Had a fella commit to buy the M416-Beach-Blanket-Bingo Adventure Trailer Wannabe and at the last second (after I moved a bunch of stupid stuff in order to be able to get it out) he bowed out which, where this trailer is concerned, is the tipping point for me. I suppose it's time for me to slice off all the extras and return it to some semblance of its military status. It IS an interesting trailer because its an air transportable version with some of the stuff that mades it air transportable still attached. Somebody added a heavy gauge steel floor to the tub which is far and away better than anything Uncle Sam blessed-off on and that will stay because as far as I'm concerned, it's a real improvement.

It's also far better than my civilian Bantam which is so lightweight and so stiffly suspended that it leaps into the air when going over the slightest bump, if unloaded. Not exactly desirable trailer behavior when being pulled by a short wheelbase vehicle. Still, on the 416 there will be a lot of cutting and grinding to get it pared back down to the basics. There is also some wrinkled sheet metal on the front panel which I figure is just there to put a checkmark the 'pre-disasterized box'.

Anyhoo, I wanted a decent trailer for my YJ and I reckon the ol' 416 won't look too lost behind it. The first bridge I had to cross with it was that several lug nuts were degraded to the point that they were all whittled down to a nub with rust. Apparently, Cooper the Wonder Dog made it his mission to pee on that particular wheel every day for the last three years, leaving me with only two lugs in a condition that was good enough to remove with the standard sized socket.

*sigh*

So, I popped into Harbor Freight and purchased the little Maddox brand socket set that is designed to defeat recalcitrant lug nuts that want to round off and chiefly meant for locking lug nuts that have become separated from their so-called key. These special sockets are meant to be driven onto the lug nut and they have teeth that have a slight twist that is meant to bite into the lug a bit when put under a lefty-loosey torque load. I must say, I was impressed. Removing the damaged lug nuts was just as easy at using a regular socket, discounting the additional step of having to drive it onto the lug nut with a copper mallet. The kit contains four sockets and a pin meant for drifting the damaged lug nut back out of the lug-remover, and all stowed in a blow-mold case. With new lug nuts on order and with the old lug nuts removed, I'm officially over the first hurdle.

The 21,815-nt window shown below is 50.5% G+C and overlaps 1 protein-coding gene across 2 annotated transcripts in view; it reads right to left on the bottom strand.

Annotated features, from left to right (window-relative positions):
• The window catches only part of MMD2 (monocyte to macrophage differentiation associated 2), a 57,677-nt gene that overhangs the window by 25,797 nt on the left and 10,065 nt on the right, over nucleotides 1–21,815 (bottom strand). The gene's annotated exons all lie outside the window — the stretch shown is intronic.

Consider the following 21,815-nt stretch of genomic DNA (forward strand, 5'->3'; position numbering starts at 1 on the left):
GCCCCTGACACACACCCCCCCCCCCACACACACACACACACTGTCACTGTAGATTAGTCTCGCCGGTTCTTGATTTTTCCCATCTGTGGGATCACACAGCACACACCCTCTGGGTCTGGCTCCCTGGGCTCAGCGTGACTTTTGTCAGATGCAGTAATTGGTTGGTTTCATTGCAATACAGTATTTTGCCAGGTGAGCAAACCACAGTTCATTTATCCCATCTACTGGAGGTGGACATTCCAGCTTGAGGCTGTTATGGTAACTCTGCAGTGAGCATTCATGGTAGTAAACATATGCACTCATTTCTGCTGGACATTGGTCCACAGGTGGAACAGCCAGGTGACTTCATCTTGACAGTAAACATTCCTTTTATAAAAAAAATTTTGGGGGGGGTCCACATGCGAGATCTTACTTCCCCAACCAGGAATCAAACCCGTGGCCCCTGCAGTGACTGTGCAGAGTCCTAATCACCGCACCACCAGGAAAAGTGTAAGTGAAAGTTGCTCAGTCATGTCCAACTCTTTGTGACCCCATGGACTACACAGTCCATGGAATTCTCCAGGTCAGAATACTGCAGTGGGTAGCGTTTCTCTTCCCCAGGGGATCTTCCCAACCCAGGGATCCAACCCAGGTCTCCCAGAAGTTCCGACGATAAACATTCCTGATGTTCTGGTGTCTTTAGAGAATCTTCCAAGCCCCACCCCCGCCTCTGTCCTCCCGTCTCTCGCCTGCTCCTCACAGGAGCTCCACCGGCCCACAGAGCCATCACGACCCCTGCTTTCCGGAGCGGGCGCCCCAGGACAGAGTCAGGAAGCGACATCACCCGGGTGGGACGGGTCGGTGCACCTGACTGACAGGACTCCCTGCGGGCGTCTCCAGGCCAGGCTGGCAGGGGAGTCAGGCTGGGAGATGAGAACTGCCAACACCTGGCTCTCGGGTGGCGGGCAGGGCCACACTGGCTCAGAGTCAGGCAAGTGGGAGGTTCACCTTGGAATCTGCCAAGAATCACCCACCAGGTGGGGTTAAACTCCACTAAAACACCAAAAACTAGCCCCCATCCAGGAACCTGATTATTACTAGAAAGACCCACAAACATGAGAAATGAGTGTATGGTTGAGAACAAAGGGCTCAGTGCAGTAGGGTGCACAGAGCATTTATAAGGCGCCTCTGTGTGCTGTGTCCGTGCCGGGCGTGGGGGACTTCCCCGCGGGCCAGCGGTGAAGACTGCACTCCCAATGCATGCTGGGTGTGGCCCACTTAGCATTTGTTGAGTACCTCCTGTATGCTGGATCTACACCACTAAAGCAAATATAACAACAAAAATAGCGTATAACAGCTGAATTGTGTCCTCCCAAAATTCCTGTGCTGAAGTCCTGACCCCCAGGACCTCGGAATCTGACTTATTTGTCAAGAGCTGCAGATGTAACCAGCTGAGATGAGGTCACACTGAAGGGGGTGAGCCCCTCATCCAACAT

Cheers,
TJ

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Re: Beverly Hillbillies, Part Deux

Unread post by m3a1 » February 23rd, 2024, 3:40 am

Okay, so here's the reason that a bunch of research has left my mind completely blown.

We know that Ben Hur trailers were made by countries other than the U.S.A. in the post WWII period. We also know that a bunch of them were imported into the U.S. and, quite naturally, many of them have later been modified to appear almost indistinguishable from WWII U.S.-built Ben Hur trailers, which leaves me rather curious as to what folks are actually paying for the post war Ben Hurs down the line because -

LOOKS like a WWII artifact,
ACTS like a WWII artifact so...
Why not charge the same money?

I'm rather sure a lot of MV owners may own Ben Hurs and have paid good money for something that is, in fact, a counterfeit. Now that's disturbing enough but I'm concerned that the reality is, most folks don't dabble in the larger stuff and since the Ben Hur trailer is a one-tonner meant to be found being pulled by bigger MVs, for most folks in the MV hobby, the attitude is: 'As long as it ain't MY ox being gored, I don't care.' Or simply put....

it ain't my problem.

Well, what if I told you that it MIGHT be? It kind of depends upon where your interests lie

By way of example, I think that most of us would agree that a counterfeit M151 would not necessarily hold the same value as an original, U.S.government M151 of the same quality. Which would you pay top dollar for? And before anyone gets their dander up, I'm not talking about professionally restored (but otherwise original) machines such as those that can be achieved nowadays. No, I'm talking about machines that were NEVER in the U.S. inventory.

Be of good cheer. I haven't found anyone counterfeiting M151s so, we're not going there. But, I will tell you what I have found. Not only were Ben Hur trailers made overseas, post WWII. Are you sitting down? Okay, lace your fingers over the top of your skull, 'cause here it comes.

M100 trailers were ALSO manufactured overseas, post WWII !! And you know how hard THOSE are to find!

Frankly, I find this rather unsettling because I've been in this hobby for quite some time and was completely oblivious to post war Ben Hurs and M100s.